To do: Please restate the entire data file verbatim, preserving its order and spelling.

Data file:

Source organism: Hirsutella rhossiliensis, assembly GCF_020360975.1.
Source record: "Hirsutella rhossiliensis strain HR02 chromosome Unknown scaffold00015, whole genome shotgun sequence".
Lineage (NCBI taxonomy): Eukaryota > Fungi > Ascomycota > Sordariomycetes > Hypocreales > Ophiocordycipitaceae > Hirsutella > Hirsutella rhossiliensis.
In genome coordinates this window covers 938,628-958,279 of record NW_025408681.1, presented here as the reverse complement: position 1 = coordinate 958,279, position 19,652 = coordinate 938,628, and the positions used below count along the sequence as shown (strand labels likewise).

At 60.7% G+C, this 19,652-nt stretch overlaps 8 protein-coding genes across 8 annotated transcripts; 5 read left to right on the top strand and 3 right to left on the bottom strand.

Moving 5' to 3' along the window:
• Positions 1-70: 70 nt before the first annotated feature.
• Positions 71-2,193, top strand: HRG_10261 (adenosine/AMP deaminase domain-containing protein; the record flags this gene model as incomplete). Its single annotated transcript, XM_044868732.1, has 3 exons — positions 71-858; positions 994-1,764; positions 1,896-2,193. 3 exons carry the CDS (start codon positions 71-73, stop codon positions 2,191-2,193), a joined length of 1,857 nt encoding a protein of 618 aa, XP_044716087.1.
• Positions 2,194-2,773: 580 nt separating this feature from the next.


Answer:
Source organism: Hirsutella rhossiliensis, assembly GCF_020360975.1.
Source record: "Hirsutella rhossiliensis strain HR02 chromosome Unknown scaffold00015, whole genome shotgun sequence".
Lineage (NCBI taxonomy): Eukaryota > Fungi > Ascomycota > Sordariomycetes > Hypocreales > Ophiocordycipitaceae > Hirsutella > Hirsutella rhossiliensis.
In genome coordinates this window covers 938,628-958,279 of record NW_025408681.1, presented here as the reverse complement: position 1 = coordinate 958,279, position 19,652 = coordinate 938,628, and the positions used below count along the sequence as shown (strand labels likewise).

At 60.7% G+C, this 19,652-nt stretch overlaps 8 protein-coding genes across 8 annotated transcripts; 5 read left to right on the top strand and 3 right to left on the bottom strand.

Moving 5' to 3' along the window:
• Positions 1-70: 70 nt before the first annotated feature.
• Positions 71-2,193, top strand: HRG_10261 (adenosine/AMP deaminase domain-containing protein; the record flags this gene model as incomplete). Its single annotated transcript, XM_044868732.1, has 3 exons — positions 71-858; positions 994-1,764; positions 1,896-2,193. 3 exons carry the CDS (start codon positions 71-73, stop codon positions 2,191-2,193), a joined length of 1,857 nt encoding a protein of 618 aa, XP_044716087.1.
• Positions 2,194-2,773: 580 nt separating this feature from the next.